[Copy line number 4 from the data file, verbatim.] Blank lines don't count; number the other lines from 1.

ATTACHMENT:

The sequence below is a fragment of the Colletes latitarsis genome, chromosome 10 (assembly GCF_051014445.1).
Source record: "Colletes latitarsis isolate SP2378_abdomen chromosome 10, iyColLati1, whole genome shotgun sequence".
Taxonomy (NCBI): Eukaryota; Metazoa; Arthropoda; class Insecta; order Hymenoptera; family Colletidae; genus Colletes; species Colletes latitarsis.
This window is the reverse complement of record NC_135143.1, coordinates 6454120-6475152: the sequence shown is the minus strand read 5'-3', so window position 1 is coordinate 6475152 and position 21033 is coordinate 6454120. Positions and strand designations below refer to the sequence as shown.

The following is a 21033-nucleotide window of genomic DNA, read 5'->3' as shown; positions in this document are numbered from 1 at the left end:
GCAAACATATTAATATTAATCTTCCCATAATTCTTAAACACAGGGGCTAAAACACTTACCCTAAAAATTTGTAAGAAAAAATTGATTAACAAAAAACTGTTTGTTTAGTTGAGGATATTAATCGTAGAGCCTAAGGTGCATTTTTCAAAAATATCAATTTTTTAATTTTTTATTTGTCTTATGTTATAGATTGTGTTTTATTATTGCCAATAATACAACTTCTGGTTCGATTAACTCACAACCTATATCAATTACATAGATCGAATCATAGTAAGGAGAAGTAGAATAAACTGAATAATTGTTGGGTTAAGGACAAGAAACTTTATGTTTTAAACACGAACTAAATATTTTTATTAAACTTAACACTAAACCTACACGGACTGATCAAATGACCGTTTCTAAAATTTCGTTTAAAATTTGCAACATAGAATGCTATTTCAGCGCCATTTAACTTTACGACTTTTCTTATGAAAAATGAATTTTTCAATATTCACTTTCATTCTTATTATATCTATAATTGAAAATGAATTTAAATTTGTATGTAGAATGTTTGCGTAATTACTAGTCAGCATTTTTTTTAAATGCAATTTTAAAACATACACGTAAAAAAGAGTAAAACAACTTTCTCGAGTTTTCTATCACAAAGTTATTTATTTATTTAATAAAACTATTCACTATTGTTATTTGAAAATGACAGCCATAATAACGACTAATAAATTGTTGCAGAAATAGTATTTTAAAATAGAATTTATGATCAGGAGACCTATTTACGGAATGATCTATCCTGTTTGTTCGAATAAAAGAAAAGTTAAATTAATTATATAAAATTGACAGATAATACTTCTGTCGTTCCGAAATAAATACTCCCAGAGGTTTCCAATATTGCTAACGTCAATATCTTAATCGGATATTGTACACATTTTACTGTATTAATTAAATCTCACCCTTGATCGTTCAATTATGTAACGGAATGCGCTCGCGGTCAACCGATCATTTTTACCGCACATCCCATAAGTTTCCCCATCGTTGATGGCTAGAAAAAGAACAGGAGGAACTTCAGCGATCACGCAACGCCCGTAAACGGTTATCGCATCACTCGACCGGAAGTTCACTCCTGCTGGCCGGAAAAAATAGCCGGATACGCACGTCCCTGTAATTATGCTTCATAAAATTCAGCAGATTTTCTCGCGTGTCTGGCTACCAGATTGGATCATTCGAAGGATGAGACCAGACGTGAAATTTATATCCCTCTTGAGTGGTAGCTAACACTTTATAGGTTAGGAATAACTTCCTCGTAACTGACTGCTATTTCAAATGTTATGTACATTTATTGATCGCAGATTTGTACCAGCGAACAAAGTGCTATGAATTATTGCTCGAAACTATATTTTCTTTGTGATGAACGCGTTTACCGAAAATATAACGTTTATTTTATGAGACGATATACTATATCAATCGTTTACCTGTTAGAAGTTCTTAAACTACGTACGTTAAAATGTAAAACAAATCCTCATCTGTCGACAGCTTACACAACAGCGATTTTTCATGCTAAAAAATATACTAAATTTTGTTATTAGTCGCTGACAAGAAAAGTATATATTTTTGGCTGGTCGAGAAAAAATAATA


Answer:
This window is the reverse complement of record NC_135143.1, coordinates 6454120-6475152: the sequence shown is the minus strand read 5'-3', so window position 1 is coordinate 6475152 and position 21033 is coordinate 6454120. Positions and strand designations below refer to the sequence as shown.